Document Type

Article

Journal/Book Title/Conference

Scientific Reports

Volume

10

Publisher

Nature Publishing Group

Publication Date

4-3-2020

First Page

1

Creative Commons License

Creative Commons Attribution 4.0 License
This work is licensed under a Creative Commons Attribution 4.0 License.

Last Page

20

Abstract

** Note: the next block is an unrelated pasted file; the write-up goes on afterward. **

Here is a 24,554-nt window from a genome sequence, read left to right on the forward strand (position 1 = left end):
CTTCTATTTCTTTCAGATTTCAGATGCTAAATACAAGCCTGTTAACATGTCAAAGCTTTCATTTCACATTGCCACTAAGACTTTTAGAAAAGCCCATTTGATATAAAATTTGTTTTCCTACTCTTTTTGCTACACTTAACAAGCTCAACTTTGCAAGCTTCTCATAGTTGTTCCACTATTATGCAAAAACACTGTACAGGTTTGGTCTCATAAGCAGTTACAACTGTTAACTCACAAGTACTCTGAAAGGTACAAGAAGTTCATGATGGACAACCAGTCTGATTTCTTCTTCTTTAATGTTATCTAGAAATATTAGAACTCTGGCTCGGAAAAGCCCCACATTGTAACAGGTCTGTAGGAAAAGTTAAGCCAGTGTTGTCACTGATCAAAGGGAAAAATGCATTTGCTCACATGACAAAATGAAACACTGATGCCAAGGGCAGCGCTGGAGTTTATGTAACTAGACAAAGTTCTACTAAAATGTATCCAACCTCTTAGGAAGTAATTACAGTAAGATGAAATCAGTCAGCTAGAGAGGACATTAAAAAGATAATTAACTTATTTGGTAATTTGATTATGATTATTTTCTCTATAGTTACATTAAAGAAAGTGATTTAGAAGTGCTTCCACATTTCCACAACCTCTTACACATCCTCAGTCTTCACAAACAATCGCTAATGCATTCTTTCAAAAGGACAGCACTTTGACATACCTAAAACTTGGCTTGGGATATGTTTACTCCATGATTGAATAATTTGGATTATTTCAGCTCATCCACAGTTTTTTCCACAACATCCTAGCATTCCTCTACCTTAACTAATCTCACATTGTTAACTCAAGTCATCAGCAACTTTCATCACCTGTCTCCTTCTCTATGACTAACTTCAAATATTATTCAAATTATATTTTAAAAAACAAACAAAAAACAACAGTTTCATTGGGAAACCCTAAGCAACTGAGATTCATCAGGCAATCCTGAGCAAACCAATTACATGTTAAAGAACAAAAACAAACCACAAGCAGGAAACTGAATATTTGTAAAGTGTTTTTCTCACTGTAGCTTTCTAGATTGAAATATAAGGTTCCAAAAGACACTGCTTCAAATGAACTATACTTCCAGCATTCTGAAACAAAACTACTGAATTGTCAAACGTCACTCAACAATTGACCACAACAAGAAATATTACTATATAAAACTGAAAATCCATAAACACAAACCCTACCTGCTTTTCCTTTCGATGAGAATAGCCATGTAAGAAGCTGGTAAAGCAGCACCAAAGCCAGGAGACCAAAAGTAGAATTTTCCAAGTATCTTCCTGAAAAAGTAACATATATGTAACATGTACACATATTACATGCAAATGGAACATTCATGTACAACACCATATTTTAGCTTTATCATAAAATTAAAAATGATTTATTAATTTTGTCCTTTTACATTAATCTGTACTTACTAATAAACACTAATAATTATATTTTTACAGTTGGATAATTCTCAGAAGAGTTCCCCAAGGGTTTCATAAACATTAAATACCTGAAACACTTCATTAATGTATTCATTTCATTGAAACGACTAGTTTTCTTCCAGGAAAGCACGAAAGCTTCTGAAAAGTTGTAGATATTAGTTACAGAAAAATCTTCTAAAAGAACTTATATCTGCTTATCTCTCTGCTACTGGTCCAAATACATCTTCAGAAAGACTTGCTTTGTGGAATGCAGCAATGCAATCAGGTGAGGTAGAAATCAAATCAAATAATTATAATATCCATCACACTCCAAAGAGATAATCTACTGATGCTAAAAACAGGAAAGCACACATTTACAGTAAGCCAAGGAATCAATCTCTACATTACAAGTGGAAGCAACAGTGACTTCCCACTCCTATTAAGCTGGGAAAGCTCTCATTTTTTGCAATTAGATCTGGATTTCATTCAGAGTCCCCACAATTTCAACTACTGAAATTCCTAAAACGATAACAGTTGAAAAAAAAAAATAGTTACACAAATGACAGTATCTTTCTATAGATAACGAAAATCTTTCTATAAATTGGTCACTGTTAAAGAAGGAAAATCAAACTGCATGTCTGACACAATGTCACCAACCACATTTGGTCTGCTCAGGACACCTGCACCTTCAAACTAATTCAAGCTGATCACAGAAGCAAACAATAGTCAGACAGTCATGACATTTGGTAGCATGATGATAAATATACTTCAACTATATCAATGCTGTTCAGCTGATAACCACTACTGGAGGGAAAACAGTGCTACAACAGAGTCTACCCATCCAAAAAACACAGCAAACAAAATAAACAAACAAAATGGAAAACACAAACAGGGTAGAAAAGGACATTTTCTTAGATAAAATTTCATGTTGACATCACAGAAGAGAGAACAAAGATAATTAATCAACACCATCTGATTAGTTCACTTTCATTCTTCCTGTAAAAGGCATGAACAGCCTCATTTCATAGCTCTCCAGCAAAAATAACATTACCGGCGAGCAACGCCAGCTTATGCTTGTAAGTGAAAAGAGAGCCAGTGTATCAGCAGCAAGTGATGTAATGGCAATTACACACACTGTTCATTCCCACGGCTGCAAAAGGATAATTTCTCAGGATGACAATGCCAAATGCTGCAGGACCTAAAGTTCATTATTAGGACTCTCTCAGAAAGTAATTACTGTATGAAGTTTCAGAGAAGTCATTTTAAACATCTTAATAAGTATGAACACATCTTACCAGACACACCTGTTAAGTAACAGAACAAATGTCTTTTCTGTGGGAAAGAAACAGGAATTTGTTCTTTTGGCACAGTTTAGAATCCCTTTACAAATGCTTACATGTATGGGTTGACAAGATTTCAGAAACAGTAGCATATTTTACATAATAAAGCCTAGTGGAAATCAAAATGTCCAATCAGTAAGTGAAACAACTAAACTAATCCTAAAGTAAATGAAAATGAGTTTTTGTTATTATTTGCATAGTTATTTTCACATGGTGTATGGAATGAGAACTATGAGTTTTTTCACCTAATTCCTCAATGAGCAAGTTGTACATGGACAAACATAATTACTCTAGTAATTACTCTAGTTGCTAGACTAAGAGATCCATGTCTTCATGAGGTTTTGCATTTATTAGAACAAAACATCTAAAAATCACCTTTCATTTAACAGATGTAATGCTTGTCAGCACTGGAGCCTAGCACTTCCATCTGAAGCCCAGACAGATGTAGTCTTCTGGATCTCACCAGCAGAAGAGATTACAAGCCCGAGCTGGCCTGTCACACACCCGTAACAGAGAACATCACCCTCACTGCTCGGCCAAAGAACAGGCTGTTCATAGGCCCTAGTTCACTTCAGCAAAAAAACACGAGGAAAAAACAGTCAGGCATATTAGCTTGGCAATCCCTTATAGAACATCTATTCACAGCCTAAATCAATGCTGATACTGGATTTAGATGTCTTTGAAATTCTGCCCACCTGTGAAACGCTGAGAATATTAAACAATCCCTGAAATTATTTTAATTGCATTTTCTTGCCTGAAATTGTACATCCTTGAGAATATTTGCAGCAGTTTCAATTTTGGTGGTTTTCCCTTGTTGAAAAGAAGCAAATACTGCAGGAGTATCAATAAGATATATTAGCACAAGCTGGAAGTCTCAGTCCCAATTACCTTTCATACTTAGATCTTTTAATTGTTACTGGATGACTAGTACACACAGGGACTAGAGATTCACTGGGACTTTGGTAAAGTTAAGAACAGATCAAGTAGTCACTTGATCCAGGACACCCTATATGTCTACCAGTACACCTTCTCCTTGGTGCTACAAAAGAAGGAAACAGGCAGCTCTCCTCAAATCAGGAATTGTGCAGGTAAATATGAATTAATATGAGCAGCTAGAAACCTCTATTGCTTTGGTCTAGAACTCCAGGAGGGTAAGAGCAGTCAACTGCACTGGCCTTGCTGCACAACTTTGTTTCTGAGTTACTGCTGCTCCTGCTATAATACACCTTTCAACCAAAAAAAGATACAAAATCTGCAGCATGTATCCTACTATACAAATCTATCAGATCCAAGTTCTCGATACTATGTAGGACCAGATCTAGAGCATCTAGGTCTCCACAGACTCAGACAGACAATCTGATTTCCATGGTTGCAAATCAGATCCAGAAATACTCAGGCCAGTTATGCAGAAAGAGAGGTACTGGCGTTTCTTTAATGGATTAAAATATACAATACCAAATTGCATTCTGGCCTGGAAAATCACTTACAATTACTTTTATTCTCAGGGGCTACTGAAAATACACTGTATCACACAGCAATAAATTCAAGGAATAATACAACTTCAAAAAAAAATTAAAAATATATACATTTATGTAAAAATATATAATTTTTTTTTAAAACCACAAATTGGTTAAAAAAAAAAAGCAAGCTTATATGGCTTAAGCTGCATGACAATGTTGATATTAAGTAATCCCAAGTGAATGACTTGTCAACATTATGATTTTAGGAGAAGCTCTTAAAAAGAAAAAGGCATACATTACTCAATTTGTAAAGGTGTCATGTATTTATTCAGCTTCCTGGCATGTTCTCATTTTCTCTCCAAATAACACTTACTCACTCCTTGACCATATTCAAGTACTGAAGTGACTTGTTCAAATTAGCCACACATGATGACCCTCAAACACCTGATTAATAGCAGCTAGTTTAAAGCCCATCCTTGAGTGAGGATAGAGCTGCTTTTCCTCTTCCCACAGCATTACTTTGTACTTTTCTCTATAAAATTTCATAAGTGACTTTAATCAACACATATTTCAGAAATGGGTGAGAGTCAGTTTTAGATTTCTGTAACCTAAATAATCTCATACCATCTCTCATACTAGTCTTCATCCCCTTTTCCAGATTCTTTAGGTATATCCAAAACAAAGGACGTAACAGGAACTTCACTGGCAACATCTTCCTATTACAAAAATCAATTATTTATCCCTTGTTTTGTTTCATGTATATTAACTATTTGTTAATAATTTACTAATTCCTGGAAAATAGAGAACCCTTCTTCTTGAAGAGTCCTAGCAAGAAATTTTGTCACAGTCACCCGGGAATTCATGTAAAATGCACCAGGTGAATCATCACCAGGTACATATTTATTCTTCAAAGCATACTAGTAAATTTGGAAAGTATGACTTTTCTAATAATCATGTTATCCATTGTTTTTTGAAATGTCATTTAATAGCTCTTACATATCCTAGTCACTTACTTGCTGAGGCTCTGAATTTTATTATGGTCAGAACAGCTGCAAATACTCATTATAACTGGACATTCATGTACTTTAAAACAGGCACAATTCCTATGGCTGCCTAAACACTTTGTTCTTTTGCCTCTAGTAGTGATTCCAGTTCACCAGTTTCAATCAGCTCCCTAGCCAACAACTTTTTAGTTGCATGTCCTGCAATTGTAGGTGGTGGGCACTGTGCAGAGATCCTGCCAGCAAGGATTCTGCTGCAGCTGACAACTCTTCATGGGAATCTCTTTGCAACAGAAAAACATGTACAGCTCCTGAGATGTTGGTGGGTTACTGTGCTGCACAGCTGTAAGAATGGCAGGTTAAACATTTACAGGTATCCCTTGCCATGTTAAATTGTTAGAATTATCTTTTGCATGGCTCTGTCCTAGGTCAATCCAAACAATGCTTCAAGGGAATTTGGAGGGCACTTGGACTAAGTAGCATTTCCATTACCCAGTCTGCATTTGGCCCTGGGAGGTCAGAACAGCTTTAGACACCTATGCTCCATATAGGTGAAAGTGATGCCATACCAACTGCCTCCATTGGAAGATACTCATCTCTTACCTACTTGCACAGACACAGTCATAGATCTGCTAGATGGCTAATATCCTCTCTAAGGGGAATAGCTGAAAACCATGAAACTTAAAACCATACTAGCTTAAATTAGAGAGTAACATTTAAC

Measures of microbial growth, used as indicators of cellular stress, are sometimes quantified at a single time-point. In reality, these measurements are compound representations of length of lag, exponential growth-rate, and other factors. Here, we investigate whether length of lag phase can act as a proxy for stress, using a number of model systems (Aspergillus penicillioides; Bacillus subtilis; Escherichia coli; Eurotium amstelodami, E. echinulatum, E. halophilicum, and E. repens; Mrakia frigida; Saccharomyces cerevisiae; Xerochrysium xerophilum; Xeromyces bisporus) exposed to mechanistically distinct types of cellular stress including low water activity, other solute-induced stresses, and dehydration-rehydration cycles. Lag phase was neither proportional to germination rate for X. bisporus (FRR3443) in glycerol-supplemented media (r2 = 0.012), nor to exponential growth-rates for other microbes. In some cases, growth-rates varied greatly with stressor concentration even when lag remained constant. By contrast, there were strong correlations for B. subtilis in media supplemented with polyethylene-glycol 6000 or 600 (r2 = 0.925 and 0.961), and for other microbial species. We also analysed data from independent studies of food-spoilage fungi under glycerol stress (Aspergillus aculeatinus and A. sclerotiicarbonarius); mesophilic/psychrotolerant bacteria under diverse, solute-induced stresses (Brochothrix thermosphacta, Enterococcus faecalis, Pseudomonas fluorescens, Salmonella typhimurium, Staphylococcus aureus); and fungal enzymes under acid-stress (Terfezia claveryi lipoxygenase and Agaricus bisporus tyrosinase). These datasets also exhibited diversity, with some strong- and moderate correlations between length of lag and exponential growth-rates; and sometimes none. In conclusion, lag phase is not a reliable measure of stress because length of lag and growth-rate inhibition are sometimes highly correlated, and sometimes not at all.

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